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‘Who Moved My Cheese’ – Lessons in Change Management

At the core of this book is a parable about change. For those who are visual learners, the below video animates the parable;

Within this story, cheese is used as a cover all for our goals; whether that be money, your version of a comfortable life, success in your field etc. No-ones goals are identical but everyone has something they are aiming for. The maze is used to represent the paths we must all take when navigating through life.

Each of the four characters, all looking for their “cheese”, have different approaches initially however, whether they use a trial and error approach, or a complex analytical approach, each of the characters enters the maze and puts in hard work and long hours to find their initial success.

The differences really show on finding, and then losing, their “cheese” and this is where the moral of the story comes in. Two of the characters remain adaptable and ready for change; they constantly analyse their situation so when it does change they are prepared and move on quickly, this leads to them finding new “cheese” and success much quicker.

The remaining two characters are resistant to the change; they are surprised by it and do not understand it. It takes a significant amount of time but where one character never learns or changes and is left behind, one of these characters eventually overcomes their apprehension and it is through their embracing of the change that we learn the lessons that this story illustrates, quite literally with quotes written on the walls of the maze!

The Writings on the Wall

  • Having cheese makes you happy

  • The more important your cheese is to you the more you want to hold on to it

  • If you do not change, you can become extinct

  • What would you do if you weren’t afraid?

  • Smell the cheese often so you know when it is getting old

  • Movement in a new direction helps you find new cheese

  • When you stop being afraid, you feel good!

  • Imagining yourself enjoying your new cheese leads you to it

  • The quicker you let go of old cheese, the sooner you find new cheese

  • It is safer to search in the maze than remain in a cheeseless situation

  • Old beliefs do not lead you to new cheese

  • When you see that you can find and enjoy new cheese, you change course

  • Noticing small changes early helps you adapt to the bigger changes that are to come

So what does this teach us in real life?

  1. Change is inevitable

    • Circumstances and situations will never remain static, therefore if we do remain static we will simply be left behind. Everyone can apply this lesson to their own life, whether it be within employment, relationships or their own belief systems.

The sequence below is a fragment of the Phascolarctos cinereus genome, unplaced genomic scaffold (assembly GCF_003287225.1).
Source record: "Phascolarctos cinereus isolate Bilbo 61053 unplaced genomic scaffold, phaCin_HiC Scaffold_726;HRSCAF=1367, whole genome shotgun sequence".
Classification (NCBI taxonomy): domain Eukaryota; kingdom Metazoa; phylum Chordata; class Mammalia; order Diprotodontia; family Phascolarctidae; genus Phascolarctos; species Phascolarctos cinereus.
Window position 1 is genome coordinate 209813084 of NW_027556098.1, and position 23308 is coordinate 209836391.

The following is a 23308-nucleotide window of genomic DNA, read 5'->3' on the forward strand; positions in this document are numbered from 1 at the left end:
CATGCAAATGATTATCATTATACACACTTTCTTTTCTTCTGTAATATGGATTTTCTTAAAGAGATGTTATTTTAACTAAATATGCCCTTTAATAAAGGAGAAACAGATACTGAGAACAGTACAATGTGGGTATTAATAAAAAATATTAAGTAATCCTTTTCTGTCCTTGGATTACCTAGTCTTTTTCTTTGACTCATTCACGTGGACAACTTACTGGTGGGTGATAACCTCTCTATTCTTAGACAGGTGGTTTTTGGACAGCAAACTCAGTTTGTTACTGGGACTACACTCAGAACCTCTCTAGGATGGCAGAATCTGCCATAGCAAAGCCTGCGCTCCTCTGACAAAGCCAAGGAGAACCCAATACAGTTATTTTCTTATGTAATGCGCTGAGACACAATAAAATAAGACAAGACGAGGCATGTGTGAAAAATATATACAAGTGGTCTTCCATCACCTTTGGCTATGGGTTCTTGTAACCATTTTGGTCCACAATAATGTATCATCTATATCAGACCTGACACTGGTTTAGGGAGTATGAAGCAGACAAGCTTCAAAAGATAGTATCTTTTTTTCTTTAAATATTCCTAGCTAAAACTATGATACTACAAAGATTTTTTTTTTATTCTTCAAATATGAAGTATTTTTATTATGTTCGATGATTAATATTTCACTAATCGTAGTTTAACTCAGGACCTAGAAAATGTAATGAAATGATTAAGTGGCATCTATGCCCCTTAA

2. What would you do if you were not afraid?

    • This question really stuck with me when I read the book and played a large part in my going freelance!

    • If you were not afraid of the worst scenario, would you take a risk? If the answer is yes, how bad is that worst case scenario? Should it be holding you back?

    • Humans are all capable, and more often notorious, for overthinking decisions and second guessing our gut instincts! Perhaps if we were not afraid we would take more chances and find more success.

  3. The definition of insanity is doing the same thing over and over and expecting different results.**

    • One conversation within the parable really stuck out to me

      “But what if there is no cheese out there? Or even if there is, what if you don’t find it?”

      “Where am I more likely to find cheese – here or in the maze?

    • You can continue within a situation that no longer brings you success and hope that doing the same thing brings the old success, or you can try something new and look for new success.

  4. Who do you relate to in the story?

    • A great exercise if you are implementing change within an organisation is to ask each person to identify with a character. If they can see themselves in a character they will be better able to overcome any weaknesses in their approach to change or the organisation will be able to better harness their approach!

    • Those that relate to “Sniff” in the story are great for seeking changes in the marketplace and ensuring a company stays up to date

    • Those that relate to “Scurry” are best harnessed by allowing them to seek out new opportunities, encouraged to take actions based on the work of the ‘Sniffs’

    • “Haws” need greater guidance but if encouraged to embrace the change they become the biggest advocates for it

    • “Hems” unfortunately are often left behind; it’s important that businesses are not held back by those who cannot embrace change

  5. If you are implementing change within an organisation, it’s important that you paint a realistic picture of this “new cheese” to your employees.

    • If they cannot envision how life might be better, they will resist the change and make the implementation much harder!

    • Using a parable like this can make these discussions easier as it gives everyone a common language; instead of focusing on more sales/money which might not be the goal for all, being able to discuss “cheese” as a cover all for any kind of success, allows people to focus on the bigger picture instead of the minutiae of their own goals.

**did you know that this quote has been miss-attributed to Einstein? Apparently he never said it

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